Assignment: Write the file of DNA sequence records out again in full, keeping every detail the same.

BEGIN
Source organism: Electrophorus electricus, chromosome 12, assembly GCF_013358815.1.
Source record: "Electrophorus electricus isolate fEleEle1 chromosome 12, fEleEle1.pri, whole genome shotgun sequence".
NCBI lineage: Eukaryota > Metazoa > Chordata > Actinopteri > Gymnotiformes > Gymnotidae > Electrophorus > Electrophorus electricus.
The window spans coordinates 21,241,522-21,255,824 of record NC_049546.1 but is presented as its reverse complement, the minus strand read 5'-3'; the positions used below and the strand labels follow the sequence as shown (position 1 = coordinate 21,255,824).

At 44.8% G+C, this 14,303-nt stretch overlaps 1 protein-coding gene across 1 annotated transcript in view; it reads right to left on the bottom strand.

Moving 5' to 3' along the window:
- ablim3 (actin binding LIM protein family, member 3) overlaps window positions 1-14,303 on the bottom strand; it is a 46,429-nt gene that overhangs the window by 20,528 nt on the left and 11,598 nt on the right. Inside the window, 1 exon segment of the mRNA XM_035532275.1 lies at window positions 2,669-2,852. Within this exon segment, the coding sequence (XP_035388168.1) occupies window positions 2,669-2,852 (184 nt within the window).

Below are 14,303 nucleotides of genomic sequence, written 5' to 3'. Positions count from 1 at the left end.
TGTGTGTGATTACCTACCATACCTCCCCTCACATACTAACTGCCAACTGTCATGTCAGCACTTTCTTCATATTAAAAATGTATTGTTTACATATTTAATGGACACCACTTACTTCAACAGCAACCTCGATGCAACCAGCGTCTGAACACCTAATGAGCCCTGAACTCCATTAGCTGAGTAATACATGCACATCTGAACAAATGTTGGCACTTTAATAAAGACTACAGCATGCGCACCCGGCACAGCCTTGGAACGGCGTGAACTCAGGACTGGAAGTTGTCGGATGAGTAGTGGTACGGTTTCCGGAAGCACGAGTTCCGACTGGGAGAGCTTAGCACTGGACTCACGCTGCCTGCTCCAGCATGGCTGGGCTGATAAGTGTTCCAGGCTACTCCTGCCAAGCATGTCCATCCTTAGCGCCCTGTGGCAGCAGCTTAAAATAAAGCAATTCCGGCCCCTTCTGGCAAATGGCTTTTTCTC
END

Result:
Source organism: Electrophorus electricus, chromosome 12, assembly GCF_013358815.1.
Source record: "Electrophorus electricus isolate fEleEle1 chromosome 12, fEleEle1.pri, whole genome shotgun sequence".
NCBI lineage: Eukaryota > Metazoa > Chordata > Actinopteri > Gymnotiformes > Gymnotidae > Electrophorus > Electrophorus electricus.
The window spans coordinates 21,241,522-21,255,824 of record NC_049546.1 but is presented as its reverse complement, the minus strand read 5'-3'; the positions used below and the strand labels follow the sequence as shown (position 1 = coordinate 21,255,824).

At 44.8% G+C, this 14,303-nt stretch overlaps 1 protein-coding gene across 1 annotated transcript in view; it reads right to left on the bottom strand.

Moving 5' to 3' along the window:
- ablim3 (actin binding LIM protein family, member 3) overlaps window positions 1-14,303 on the bottom strand; it is a 46,429-nt gene that overhangs the window by 20,528 nt on the left and 11,598 nt on the right. Inside the window, 1 exon segment of the mRNA XM_035532275.1 lies at window positions 2,669-2,852. Within this exon segment, the coding sequence (XP_035388168.1) occupies window positions 2,669-2,852 (184 nt within the window).

Below are 14,303 nucleotides of genomic sequence, written 5' to 3'. Positions count from 1 at the left end.
TGTGTGTGATTACCTACCATACCTCCCCTCACATACTAACTGCCAACTGTCATGTCAGCACTTTCTTCATATTAAAAATGTATTGTTTACATATTTAATGGACACCACTTACTTCAACAGCAACCTCGATGCAACCAGCGTCTGAACACCTAATGAGCCCTGAACTCCATTAGCTGAGTAATACATGCACATCTGAACAAATGTTGGCACTTTAATAAAGACTACAGCATGCGCACCCGGCACAGCCTTGGAACGGCGTGAACTCAGGACTGGAAGTTGTCGGATGAGTAGTGGTACGGTTTCCGGAAGCACGAGTTCCGACTGGGAGAGCTTAGCACTGGACTCACGCTGCCTGCTCCAGCATGGCTGGGCTGATAAGTGTTCCAGGCTACTCCTGCCAAGCATGTCCATCCTTAGCGCCCTGTGGCAGCAGCTTAAAATAAAGCAATTCCGGCCCCTTCTGGCAAATGGCTTTTTCTC